The UK Closing Its Non-Dom Regime Could Turn Out to Be a Big Mistake

The UK Closing Its Non-Dom Regime Could Turn Out to Be a Big Mistake

The UK has offered a special tax status to non-domiciled residents since the late 1700s. However, the British government recently announced it is dispensing with this colonial-era law, implying significant consequences for many international residents, businesses, and even the UK economy.

So, what exactly was non-domiciled status, and what happens now that it’s coming to an end?

Paying a Fee to Avoid Paying Tax

A person with a non-domiciled status (colloquially referred to as a “non-dom”) is someone who lives in the UK but lists their primary residence as being in another country. Though many non-doms are originally from overseas, there are plenty of instances of British-born residents opting for a foreign main home so as to take advantage of non-dom benefits.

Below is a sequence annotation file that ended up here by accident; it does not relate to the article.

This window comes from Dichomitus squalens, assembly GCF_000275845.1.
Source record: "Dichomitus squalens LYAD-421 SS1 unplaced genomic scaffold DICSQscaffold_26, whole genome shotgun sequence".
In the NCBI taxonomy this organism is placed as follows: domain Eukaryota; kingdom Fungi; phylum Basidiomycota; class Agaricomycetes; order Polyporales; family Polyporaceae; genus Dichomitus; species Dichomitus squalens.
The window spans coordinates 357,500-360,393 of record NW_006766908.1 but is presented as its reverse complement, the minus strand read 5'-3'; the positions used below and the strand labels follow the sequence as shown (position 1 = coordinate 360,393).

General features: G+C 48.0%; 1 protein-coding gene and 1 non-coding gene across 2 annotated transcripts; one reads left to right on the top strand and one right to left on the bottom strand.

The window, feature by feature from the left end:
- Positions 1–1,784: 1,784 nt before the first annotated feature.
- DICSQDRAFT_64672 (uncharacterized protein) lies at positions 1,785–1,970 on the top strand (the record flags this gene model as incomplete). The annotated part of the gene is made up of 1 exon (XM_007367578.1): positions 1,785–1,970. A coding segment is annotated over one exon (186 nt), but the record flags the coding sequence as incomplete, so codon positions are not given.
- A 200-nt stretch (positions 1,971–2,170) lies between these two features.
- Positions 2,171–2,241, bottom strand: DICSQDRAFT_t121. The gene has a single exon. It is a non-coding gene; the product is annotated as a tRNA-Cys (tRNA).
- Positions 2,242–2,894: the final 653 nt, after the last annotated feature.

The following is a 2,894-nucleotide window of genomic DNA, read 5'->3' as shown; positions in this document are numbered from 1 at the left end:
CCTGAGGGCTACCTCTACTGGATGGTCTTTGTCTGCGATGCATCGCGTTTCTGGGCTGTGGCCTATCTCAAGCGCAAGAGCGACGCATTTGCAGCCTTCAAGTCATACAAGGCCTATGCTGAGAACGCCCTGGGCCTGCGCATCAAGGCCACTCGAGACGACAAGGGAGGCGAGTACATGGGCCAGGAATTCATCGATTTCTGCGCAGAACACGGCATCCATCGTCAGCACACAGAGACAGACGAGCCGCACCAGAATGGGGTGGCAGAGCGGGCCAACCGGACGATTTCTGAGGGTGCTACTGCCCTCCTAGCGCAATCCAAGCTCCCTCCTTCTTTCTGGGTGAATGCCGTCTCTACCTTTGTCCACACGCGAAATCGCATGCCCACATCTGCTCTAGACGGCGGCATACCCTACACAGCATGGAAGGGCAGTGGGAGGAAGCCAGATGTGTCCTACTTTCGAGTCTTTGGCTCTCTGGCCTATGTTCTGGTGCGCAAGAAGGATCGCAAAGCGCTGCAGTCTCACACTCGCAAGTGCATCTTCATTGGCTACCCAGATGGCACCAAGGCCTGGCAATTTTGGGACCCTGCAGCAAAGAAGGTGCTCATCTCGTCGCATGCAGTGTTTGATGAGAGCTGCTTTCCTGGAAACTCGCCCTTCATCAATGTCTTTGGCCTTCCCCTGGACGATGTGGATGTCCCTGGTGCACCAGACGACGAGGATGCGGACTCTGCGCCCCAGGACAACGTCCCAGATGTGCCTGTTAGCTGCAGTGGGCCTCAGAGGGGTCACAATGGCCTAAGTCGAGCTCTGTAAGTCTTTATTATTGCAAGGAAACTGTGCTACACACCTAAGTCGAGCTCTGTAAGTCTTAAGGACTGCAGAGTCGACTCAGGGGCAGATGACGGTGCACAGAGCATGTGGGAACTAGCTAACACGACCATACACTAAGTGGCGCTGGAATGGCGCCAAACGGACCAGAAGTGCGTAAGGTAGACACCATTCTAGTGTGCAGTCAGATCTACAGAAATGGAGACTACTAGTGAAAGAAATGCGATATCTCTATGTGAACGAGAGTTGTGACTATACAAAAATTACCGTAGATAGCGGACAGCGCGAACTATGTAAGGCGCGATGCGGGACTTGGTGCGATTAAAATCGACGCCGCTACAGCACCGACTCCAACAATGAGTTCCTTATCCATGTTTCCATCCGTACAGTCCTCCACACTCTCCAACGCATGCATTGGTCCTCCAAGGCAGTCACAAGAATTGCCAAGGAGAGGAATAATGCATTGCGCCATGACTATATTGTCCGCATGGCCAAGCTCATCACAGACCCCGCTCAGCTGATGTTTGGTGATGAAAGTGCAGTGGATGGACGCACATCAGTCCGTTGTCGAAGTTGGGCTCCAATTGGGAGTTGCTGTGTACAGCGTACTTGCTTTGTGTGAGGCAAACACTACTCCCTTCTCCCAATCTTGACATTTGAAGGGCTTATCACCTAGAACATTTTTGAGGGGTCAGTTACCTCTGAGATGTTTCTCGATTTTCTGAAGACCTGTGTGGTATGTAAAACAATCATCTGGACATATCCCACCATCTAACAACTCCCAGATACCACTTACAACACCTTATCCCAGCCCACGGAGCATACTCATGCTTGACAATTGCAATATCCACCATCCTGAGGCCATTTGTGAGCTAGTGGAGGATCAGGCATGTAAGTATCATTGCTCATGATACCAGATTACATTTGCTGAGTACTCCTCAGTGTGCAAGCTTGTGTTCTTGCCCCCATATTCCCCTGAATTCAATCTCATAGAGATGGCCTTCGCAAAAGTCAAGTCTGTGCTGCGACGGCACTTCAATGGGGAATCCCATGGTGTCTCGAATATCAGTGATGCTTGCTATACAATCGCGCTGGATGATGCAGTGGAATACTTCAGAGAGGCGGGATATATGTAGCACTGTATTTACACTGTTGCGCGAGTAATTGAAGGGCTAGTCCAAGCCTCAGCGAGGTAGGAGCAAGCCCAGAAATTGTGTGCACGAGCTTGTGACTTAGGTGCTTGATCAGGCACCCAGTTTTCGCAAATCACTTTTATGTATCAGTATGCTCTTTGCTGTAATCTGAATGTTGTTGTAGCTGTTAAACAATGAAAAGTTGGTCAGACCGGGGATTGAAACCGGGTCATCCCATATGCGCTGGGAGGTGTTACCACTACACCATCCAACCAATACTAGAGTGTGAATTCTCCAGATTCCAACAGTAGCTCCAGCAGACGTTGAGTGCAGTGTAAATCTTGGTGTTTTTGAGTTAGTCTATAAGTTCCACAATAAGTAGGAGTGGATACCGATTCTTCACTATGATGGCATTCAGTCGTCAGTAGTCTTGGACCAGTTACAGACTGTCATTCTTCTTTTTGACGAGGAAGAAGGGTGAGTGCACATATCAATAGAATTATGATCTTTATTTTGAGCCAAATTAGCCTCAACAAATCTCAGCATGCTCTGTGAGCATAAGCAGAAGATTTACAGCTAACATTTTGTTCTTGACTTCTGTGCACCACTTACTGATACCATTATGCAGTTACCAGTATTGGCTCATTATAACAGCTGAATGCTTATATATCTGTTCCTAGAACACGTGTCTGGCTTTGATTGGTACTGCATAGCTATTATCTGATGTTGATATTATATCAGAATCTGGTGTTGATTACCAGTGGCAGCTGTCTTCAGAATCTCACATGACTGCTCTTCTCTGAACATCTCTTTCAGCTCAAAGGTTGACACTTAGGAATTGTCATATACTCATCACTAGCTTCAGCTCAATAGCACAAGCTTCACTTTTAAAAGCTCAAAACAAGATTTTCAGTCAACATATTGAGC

As a non-dom, an individual pays tax on UK earnings, but income or capital gains generated overseas are exempt. Under the non-dom regime, foreign revenues over £2,000 (roughly $2,500) are only subject to tax if they are remitted to the UK.

To benefit from the non-dom scheme, individuals must pay an annual fee of £30,000 (approximately $38,000) if they have resided in the UK for at least seven of the previous nine years. The figure doubles to £60,000 (about $76,000) for those who have lived in the UK for at least 12 of the last 14 years. According to British government figures, there are almost 70,000 non-doms in the UK.

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